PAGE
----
How To Play Ukulele By Ear

When it comes to learning any musical instrument, we’re very quick to bypass training the one thing that can help us better than anything else: our ears.

We use digital tuners that give visual feedback, use chord boxes to learn new chords, and seek out detailed explanations of strumming patterns. The problem here is that by using these techniques we’re able to almost entirely bypass using our ears, which ultimately slows down our ability to learn to play.

When it comes to progress and development, feedback is crucial, and your ears give you the most immediate kind. You can instantly gauge whether you’re playing a piece of music accurately or not. All you need to do is spend some time developing your aural skills – then sit back and let your ears do the work!

Leave The Tuner Alone

The first thing that I would recommend is to stop using your tuner to get your ukulele in tune. Yes, it’s fast, but it’s a shortcut that robs you of the opportunity to use and develop your ears.

Personally, I try and use a tuning fork. A tuning fork will give you a reference note, but the rest comes down to your ears. If you don’t have a tuning fork, use a reference note from another source – this could be from another ukulele or an online tool that plays you the relevant notes. Ukulele Go! gives some handy tips on how to tune your ukulele using only your ears.

Start With A Familiar Tune

When it comes to working out songs by ear, I always recommend starting with the same song: Happy Birthday. The reasons for this are pretty obvious – it’s a song that we all know very well, we’ve all heard it many times, and we’ve sung it unaccompanied lots of times too.

Start with a single note and play it a few times to become familiar with it. Then, work out the next note: is it higher or lower than the previous note? Play the first note again and try to follow it up with the next. You might find this difficult, but it’s a process of elimination. There are a limited number of notes available to you (12 in an octave), and it has to be one of them.

It’s a slow process in the beginning, but you should find that even on a song like Happy Birthday, you will have drastically improved in working it out by ear before the end of the song.

Rinse And Repeat

Once you’ve got Happy Birthday all worked out, it’s time to move on to another song.

Nursery rhymes are good options here. Again, you’ll have a level of familiarity with the songs that will help you out. Repeat your technique from before. Take it a note at a time, and set realistic targets – maybe it’s just four notes a day to begin with, before progressing to trying to get a whole song in a day.

Here Come The Chords

Once you find yourself becoming confident working out melodies by ear, it’s time to move onto chords. Chords bring a new challenge, as they consist of multiple notes played simultaneously. It’s definitely more challenging but still well within reach.

Start out nice and simple. Pick a song with two or three chords in it – that will be plenty to begin with. If you’re just starting out, I’d also recommend looking up what those chords are. Here are a few songs that are a great starting point (plus the chords used in the song):
Ukulele player strumming a chord

  • La Bamba – Ritchie Valens (C, F, G)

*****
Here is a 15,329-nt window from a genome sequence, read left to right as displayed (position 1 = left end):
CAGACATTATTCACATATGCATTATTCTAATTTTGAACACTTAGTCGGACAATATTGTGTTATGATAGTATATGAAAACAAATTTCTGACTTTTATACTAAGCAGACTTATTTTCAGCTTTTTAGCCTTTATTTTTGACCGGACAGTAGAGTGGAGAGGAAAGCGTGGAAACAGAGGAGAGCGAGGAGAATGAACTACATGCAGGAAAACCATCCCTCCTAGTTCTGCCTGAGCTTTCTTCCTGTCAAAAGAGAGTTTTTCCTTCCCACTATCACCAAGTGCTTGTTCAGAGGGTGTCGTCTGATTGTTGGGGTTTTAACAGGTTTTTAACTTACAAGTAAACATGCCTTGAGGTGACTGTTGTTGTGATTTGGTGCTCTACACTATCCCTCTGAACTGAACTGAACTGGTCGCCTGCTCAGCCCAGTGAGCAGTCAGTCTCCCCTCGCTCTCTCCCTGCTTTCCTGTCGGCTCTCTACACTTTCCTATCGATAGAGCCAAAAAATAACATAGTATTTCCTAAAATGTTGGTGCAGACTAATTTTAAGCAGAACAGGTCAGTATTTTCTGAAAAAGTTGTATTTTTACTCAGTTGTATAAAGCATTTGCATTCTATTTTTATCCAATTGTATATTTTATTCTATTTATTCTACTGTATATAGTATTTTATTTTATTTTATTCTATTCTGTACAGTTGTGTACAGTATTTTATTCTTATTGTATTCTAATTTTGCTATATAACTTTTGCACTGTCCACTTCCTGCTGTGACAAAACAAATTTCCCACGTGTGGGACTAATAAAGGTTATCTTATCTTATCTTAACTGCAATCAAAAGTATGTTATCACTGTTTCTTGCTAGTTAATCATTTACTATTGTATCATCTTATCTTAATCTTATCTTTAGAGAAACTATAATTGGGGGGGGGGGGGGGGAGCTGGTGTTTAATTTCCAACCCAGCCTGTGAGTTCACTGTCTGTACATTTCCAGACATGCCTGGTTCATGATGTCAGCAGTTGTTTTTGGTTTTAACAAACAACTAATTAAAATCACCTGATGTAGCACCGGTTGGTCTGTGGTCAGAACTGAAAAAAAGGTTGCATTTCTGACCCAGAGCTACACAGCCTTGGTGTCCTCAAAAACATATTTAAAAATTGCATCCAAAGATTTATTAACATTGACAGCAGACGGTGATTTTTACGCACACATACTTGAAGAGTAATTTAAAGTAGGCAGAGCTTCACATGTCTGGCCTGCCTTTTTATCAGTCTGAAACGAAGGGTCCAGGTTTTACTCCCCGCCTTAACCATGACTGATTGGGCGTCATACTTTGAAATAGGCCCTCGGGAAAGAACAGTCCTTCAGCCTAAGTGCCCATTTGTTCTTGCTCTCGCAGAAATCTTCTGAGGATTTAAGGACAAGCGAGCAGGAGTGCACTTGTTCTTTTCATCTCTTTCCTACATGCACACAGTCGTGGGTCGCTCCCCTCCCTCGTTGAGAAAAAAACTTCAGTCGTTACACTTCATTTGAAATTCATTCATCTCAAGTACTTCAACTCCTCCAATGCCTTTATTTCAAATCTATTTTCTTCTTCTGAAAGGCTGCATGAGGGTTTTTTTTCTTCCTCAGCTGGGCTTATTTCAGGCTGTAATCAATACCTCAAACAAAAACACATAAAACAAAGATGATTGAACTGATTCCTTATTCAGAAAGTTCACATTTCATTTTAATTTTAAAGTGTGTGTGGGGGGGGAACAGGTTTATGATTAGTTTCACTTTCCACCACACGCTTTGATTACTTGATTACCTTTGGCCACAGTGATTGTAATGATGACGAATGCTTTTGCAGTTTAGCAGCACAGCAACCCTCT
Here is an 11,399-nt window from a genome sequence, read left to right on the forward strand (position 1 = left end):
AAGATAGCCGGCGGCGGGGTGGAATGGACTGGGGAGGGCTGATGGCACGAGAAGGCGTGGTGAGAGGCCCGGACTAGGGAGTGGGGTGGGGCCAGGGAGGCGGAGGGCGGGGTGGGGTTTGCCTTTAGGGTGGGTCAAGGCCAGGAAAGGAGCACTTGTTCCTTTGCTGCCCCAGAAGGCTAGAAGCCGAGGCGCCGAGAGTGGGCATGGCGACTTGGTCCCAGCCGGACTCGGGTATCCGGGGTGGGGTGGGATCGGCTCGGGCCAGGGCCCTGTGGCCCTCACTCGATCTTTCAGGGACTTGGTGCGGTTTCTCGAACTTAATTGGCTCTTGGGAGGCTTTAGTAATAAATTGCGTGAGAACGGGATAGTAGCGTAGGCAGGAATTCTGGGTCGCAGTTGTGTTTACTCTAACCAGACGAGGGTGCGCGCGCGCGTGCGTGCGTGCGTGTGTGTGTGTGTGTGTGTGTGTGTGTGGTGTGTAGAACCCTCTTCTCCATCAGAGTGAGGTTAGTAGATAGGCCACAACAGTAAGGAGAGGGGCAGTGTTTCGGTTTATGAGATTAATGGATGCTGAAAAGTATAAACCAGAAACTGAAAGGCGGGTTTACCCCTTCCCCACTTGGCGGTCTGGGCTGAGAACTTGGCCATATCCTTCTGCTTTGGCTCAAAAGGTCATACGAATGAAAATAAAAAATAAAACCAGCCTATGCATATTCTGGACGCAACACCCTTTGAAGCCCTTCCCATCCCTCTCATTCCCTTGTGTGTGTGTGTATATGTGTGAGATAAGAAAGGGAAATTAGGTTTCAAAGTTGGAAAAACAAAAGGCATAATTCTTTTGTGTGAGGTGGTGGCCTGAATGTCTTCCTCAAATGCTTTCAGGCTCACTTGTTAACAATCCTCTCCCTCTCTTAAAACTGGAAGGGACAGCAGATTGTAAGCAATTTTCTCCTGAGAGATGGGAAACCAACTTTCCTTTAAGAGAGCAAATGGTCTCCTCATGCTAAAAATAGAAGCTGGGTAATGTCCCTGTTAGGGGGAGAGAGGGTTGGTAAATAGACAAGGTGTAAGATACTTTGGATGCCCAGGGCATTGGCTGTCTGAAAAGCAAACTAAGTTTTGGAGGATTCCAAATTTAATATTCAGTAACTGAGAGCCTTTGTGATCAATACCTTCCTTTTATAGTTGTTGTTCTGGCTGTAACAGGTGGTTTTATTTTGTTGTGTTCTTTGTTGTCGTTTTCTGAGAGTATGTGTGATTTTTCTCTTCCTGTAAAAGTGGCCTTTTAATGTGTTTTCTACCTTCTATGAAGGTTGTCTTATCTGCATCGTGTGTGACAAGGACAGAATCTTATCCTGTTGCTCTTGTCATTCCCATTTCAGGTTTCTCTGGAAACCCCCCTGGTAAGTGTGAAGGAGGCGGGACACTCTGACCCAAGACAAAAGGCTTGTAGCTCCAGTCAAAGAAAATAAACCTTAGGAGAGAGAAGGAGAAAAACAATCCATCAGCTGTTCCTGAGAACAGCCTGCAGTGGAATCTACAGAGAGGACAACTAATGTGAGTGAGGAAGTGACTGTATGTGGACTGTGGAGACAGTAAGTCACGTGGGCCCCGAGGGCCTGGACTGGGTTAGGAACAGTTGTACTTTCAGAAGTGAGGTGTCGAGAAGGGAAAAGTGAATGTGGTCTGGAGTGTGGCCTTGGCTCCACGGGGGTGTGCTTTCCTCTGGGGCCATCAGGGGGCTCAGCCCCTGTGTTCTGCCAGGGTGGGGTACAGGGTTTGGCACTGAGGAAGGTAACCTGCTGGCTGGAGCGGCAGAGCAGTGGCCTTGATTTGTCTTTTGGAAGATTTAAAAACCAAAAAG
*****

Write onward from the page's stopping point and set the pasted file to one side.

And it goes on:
• Sloop John B – The Beach Boys (C, F, G)
  • Free Falling – Tom Petty (G, C, D)
  • Barbara Ann – The Beach Boys (G, C, D)
  • Ring Of Fire – Johnny Cash (G, C, D)
  • Love Me Do – The Beatles (G, C, D)
  • Cecilia – Simon & Garfunkel (G, C, D)
  • All You Need Is Love – The Beatles (G, A, D)
  • Sweet Home Alabama – Lynyrd Skynyrd (D, C, G)
  • Bad Moon Rising – Creedence Clearwater Revival (D, A, G)

Find a recording of the song and listen to it. But not like you’d normally listen – I want you to focus your listening on the chord changes. When do they happen?

If you really want to get this skill down I’d grab a pen and paper and write the lyrics down. Leave a little room above each line and as you hear the chord changes, put a mark above the lyric that the change occurs over. We’re not looking for the actual chords yet, just the changes.

Once you’ve marked all the changes, the next step is to try and work out the chords. If you’ve started with a song that just contains three chords, it won’t be too difficult. What’s the first chord you hear? Listen again and again. Try playing your chords over the song, one at a time, until you find the right one. Note it down.

The good news is that it gets easier. And, when you think about it, it’s also just a process of elimination. Bob Egan provides a list of three-chord and four-chord songs that you can try to work out, for an extra challenge!

Sticking With It

Because it can be quite slow-going, a lot of people give in when it comes to working songs out by ear alone. When the internet is there in all its glory, it’s very easy to use an app or website to get the information you need. However, this is cheating your own development, and should only be used as a last resort for when your ear is really stumped.

Commit to doing a little bit of playing by ear every day, it’s such an important skill that it’s worth working on it daily. I’ll never forget the first time I played along with a song I’d never heard before: it’s an incredible feeling.

What are you waiting for? Start developing your ears!

Dave Ellis is a ukulele enthusiast, blogging about his adventures with the little four-stringed uke. He runs Ukulele Go!, a treasure trove of resources for players that covers everything from buying your first uke to learning advanced licks and strumming patterns.

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